Tuesday, April 26, 2011

On Teaching Science and Volunteering

I am sorry to say that I don't have any photographs to share of the kindergartners and their water exploration.  I often find it impossible to take photographs of the experiments because I am kept busy volunteering at a station.  I have to say, that the joy is having the kids enjoy the hands-on experiments, and to see the joy on their faces, and to see the light bulb moment when they really understand a new concept.  I did a couple of experiments last Friday with the Kindergarten, we did the water exploration unit which involves the concepts of sinking and floating, density, and buoyancy.  One thing I notice with the young kids is their willingness to explain things away as magical if they don't understand what is happening.  I often received the magic answer when I asked why the water flowed down a wet string rather than down  a dry string.  Sometimes I receive the answer "God makes it do that".  Some of the kids are happy to listen and develop an understanding of what is really happening at a station, and a few are happy to tune it out.  I view it as a failure on my part to engage them in a clear explanation.  I will keep trying however.  My goal it to reach all the kids.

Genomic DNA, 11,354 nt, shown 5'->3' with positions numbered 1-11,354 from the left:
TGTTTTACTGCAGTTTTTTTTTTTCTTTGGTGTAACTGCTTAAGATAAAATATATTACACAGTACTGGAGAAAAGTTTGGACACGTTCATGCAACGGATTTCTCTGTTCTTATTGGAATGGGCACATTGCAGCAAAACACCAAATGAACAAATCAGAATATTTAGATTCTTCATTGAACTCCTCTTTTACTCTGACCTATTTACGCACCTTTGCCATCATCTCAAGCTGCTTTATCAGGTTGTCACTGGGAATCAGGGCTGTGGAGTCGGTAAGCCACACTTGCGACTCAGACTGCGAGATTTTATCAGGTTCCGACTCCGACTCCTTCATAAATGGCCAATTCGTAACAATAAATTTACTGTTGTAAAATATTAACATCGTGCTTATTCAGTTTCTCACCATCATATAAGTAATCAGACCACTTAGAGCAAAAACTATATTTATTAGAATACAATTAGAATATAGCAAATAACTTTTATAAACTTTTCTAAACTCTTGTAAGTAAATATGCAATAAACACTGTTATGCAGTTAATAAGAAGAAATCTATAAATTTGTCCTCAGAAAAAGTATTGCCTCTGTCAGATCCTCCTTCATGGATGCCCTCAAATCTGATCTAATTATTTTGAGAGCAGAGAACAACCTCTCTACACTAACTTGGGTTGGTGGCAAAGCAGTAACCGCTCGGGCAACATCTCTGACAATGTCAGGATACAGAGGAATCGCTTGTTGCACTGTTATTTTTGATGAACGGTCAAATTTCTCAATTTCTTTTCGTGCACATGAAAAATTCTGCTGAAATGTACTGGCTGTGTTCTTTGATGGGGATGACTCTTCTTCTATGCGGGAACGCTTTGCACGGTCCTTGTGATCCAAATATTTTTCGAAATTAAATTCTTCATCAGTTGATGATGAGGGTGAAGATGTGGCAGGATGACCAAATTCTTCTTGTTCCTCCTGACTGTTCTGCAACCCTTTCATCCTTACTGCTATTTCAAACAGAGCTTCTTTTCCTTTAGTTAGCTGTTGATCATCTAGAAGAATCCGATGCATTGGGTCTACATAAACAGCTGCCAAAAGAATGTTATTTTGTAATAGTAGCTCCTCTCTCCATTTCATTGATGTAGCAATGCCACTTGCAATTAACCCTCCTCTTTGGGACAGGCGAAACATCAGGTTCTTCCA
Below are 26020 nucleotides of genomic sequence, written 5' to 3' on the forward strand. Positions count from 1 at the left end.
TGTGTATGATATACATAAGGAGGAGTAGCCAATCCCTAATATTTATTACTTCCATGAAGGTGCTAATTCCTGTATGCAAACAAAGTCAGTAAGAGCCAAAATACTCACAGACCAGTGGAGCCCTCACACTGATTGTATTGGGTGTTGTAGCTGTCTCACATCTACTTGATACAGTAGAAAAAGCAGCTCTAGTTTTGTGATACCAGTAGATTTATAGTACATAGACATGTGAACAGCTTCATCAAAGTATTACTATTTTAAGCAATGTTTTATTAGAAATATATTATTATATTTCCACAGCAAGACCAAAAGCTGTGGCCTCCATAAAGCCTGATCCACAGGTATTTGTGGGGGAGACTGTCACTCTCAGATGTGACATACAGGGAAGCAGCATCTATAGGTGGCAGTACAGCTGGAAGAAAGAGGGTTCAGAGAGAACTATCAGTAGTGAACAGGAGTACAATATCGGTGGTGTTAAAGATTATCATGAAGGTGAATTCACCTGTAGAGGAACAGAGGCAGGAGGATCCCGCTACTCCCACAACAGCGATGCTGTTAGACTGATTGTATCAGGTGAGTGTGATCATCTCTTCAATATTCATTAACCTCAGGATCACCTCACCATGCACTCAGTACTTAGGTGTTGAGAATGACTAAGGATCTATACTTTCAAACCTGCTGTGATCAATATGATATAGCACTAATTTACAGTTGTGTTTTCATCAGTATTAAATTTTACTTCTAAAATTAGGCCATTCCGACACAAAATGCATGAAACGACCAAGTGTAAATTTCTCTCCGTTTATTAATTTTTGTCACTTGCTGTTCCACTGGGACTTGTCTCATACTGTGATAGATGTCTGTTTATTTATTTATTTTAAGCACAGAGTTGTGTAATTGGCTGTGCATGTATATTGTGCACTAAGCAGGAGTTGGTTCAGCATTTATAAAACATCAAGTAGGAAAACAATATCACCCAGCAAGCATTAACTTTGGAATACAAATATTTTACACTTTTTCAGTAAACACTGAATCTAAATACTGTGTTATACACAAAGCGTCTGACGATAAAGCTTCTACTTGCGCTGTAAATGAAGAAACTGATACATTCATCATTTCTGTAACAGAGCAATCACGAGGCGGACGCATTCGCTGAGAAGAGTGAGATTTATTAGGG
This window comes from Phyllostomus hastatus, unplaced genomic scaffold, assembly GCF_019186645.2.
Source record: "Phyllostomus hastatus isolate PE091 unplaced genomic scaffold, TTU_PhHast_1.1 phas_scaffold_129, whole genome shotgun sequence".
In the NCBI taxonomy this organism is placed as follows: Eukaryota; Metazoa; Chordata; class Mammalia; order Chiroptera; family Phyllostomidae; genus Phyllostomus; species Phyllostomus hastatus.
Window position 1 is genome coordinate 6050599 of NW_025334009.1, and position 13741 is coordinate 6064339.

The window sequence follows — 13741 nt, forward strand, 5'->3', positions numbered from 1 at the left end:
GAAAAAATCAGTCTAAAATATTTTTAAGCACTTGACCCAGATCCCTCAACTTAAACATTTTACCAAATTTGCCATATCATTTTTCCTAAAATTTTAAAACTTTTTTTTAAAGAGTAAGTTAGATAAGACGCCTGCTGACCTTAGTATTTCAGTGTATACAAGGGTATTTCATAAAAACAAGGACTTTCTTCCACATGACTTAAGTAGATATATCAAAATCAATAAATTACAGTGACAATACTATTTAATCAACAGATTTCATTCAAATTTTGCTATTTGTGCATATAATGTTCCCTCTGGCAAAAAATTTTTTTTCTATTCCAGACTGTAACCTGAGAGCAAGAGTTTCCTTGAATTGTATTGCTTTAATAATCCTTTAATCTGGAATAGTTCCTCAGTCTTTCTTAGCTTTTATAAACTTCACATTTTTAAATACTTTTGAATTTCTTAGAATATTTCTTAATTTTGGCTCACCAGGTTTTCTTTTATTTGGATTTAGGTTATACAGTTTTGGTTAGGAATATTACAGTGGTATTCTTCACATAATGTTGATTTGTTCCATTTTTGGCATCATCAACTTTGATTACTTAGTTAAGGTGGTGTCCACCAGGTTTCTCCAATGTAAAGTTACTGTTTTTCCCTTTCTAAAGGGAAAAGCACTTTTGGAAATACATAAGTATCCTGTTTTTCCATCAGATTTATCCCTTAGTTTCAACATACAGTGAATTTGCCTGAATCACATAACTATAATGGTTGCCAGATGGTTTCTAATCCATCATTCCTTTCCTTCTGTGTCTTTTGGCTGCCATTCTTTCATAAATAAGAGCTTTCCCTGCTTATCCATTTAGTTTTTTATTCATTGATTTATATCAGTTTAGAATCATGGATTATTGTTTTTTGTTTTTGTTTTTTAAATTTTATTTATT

I have to say however, that the kindergartners present a particular kind of joy in learning that I find endearing.  They are so excited to see new surprising things that the older kids have begun to look at with a look of worldliness.  Again, I look on it as a failure on my part if they are not excited in the stations.  But, that is the joy and challenge of volunteering with the kids.  I want to engage every single child, have them wondering about the world around them, and to remember just  a few things from the day.  If we can engage them and show them science is fun at a young age, before middle school, maybe we won't lose them before that.

I really hate to hear that kids dislike science in second grade.  Science is great fun, or should be.  It is experimentation, figuring out the whys of the world, solving puzzles.  I feel lucky that my dad passed this attitude on to me.  I just hope I can pass that wonder on to a few of the children that I interact with through this program.

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